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Boiling Point of Nitrogen References

  1. Mar 21, 2010 #1
    I'm writing up a report on an experiment I did involving liquid nitrogen.

    I need to state the boiling point of liquid nitrogen (77.36K) in the report, as I've used it in calculations, but I don't know if I should get a reference for it or not. I did use a reference (Wikipedia and Google searches) to find the 77.36K value, but I don't know whether it is common to assume that a physical property of a substance like its boiling temperature is correct in scientific reports without citing a source.

    And, if I do need to reference a source for the boiling point, does anyone know of a good source to use? Would I find this value in a journal somewhere?

    Also, is there an error on 77.36K? An error on this temperature would be helpful to propagate through to my final results' errors.

    Finally, I'd like to know how the value of 77.36K was established. Was it one study that conclusively found this value to be 77.36K, a general consensus amongst professionals, or is it defined as that value (in the way that 100 degrees Celsius is defined as the temperature of the boiling point of water at sea level)?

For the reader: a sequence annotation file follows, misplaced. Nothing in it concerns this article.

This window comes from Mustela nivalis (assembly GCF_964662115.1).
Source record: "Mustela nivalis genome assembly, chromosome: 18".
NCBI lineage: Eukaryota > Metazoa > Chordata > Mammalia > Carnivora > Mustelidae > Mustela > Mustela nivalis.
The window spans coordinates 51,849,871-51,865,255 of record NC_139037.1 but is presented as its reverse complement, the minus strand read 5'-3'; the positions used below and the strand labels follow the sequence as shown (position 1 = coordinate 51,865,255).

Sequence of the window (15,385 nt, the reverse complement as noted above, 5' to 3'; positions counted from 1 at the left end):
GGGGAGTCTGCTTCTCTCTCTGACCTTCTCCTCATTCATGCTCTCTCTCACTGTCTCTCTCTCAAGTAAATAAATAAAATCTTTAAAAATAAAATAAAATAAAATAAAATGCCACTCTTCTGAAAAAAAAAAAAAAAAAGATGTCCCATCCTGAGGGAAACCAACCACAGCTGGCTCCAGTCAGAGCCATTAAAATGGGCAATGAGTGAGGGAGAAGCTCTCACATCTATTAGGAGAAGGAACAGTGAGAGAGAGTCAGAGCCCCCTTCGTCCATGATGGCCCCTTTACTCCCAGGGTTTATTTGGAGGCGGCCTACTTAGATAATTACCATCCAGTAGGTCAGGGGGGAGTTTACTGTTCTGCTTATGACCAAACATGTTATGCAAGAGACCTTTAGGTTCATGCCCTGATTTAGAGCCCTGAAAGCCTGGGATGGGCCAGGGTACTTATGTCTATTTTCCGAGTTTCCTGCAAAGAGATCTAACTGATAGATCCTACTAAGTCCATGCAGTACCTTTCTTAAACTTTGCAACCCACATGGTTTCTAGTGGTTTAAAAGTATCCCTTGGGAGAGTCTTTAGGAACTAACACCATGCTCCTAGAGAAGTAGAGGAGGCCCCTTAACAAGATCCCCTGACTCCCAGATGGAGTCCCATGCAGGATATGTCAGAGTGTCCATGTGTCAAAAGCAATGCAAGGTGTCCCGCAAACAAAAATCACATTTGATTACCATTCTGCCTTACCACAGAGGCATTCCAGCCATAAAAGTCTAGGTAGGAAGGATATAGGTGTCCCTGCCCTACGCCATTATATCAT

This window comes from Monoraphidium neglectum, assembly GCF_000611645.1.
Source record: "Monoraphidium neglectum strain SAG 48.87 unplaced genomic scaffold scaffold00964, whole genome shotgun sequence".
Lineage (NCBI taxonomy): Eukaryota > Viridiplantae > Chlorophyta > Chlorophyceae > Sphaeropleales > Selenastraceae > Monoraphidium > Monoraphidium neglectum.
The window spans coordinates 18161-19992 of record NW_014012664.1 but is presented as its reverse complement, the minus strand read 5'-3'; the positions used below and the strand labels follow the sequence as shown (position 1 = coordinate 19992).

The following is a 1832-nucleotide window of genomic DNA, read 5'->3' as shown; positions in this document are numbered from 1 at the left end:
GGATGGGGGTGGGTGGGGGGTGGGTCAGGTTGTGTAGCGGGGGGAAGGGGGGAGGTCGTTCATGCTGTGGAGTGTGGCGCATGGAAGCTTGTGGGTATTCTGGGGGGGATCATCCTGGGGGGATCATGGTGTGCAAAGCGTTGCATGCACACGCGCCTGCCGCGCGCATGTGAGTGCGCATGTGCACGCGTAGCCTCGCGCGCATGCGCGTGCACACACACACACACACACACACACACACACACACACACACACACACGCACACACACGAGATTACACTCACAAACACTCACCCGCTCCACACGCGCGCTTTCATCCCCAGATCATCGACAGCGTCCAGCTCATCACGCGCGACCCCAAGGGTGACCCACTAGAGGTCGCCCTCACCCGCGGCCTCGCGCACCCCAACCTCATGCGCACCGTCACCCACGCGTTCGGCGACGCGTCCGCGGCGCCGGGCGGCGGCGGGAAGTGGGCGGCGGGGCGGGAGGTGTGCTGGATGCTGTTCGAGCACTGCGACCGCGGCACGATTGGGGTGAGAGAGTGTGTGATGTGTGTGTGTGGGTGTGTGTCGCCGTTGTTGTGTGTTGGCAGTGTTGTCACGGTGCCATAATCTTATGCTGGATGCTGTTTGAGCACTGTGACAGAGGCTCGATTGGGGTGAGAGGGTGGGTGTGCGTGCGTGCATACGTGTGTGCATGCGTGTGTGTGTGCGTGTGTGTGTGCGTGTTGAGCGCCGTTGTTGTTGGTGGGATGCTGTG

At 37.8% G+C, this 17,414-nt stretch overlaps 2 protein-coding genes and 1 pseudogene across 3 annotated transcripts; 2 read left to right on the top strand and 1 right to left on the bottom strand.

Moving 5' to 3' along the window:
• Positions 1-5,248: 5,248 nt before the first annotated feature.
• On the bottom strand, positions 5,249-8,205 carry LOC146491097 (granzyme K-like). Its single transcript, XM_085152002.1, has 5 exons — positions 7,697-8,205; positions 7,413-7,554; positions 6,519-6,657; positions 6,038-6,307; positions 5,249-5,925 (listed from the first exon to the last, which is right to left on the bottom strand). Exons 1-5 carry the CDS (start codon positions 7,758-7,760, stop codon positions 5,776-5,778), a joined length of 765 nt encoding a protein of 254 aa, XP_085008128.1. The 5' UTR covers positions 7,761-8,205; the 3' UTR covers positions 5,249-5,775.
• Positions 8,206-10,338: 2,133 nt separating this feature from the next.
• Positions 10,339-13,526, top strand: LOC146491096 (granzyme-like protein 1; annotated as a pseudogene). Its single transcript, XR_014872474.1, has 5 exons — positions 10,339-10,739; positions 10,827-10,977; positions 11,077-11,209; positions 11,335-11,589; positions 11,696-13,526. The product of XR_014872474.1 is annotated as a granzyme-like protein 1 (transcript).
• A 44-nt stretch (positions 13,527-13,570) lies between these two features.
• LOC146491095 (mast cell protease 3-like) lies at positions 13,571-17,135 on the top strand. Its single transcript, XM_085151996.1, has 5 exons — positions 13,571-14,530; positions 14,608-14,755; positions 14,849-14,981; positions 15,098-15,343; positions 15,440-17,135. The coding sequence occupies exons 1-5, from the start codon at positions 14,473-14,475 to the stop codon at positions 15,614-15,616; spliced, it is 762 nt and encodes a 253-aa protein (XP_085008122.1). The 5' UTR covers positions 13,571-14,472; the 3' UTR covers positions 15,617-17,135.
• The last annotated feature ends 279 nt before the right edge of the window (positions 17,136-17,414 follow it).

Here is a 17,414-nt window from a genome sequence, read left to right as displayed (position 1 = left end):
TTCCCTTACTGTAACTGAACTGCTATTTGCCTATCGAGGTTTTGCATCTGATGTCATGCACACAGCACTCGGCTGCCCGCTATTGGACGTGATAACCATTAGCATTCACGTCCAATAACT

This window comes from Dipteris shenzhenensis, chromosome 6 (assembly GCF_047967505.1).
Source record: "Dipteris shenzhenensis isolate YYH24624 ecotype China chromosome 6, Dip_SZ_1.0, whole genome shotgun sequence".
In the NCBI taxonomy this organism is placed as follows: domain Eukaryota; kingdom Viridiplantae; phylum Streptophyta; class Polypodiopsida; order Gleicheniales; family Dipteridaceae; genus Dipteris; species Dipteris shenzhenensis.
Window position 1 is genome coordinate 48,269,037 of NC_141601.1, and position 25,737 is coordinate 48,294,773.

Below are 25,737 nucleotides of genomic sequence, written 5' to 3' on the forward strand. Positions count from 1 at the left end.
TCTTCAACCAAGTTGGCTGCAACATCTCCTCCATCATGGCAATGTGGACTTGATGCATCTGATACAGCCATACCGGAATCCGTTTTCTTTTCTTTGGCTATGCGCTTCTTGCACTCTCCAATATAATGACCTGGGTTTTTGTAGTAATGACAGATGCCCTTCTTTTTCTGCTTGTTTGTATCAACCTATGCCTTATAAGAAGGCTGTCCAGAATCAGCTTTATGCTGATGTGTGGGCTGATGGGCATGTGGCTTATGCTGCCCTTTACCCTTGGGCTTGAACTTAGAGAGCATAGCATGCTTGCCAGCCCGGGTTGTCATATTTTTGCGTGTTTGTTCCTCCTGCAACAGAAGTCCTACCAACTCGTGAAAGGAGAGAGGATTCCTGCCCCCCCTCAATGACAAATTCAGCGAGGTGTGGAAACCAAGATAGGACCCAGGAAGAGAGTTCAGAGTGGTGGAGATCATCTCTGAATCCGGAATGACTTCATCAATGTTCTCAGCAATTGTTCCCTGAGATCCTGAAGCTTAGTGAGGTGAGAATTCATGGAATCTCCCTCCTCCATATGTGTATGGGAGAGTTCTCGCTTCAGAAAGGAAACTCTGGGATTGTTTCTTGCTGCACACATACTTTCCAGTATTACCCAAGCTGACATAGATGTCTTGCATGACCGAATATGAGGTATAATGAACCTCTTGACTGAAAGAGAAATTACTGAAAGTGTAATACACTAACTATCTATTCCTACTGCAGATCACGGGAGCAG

Help would be appreciated.
     
  2. jcsd
  3. Mar 21, 2010 #2

    mgb_phys

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    Good source of this is hte CRC Handbook of Chemistry and Physics, great for all sorts of data (and for stunning small animals)
    It's been published every year for a century so you can often pick up a few year old copy for very little in library sales - and the boiling point of LN2 hasn't changed much!

    The boiling point is established experimentally, you simply boil some with a thermometer in it. There is single definitive boiling point (assuming a single isotope) but in a real experiment there will be a variation due to atmospheric pressure and impurities.
     
    Last edited: Mar 21, 2010
  4. Mar 21, 2010 #3
    Cheers for that.

    My university is an Athens subscriber so I can access the online version of that CRC handbook.
     
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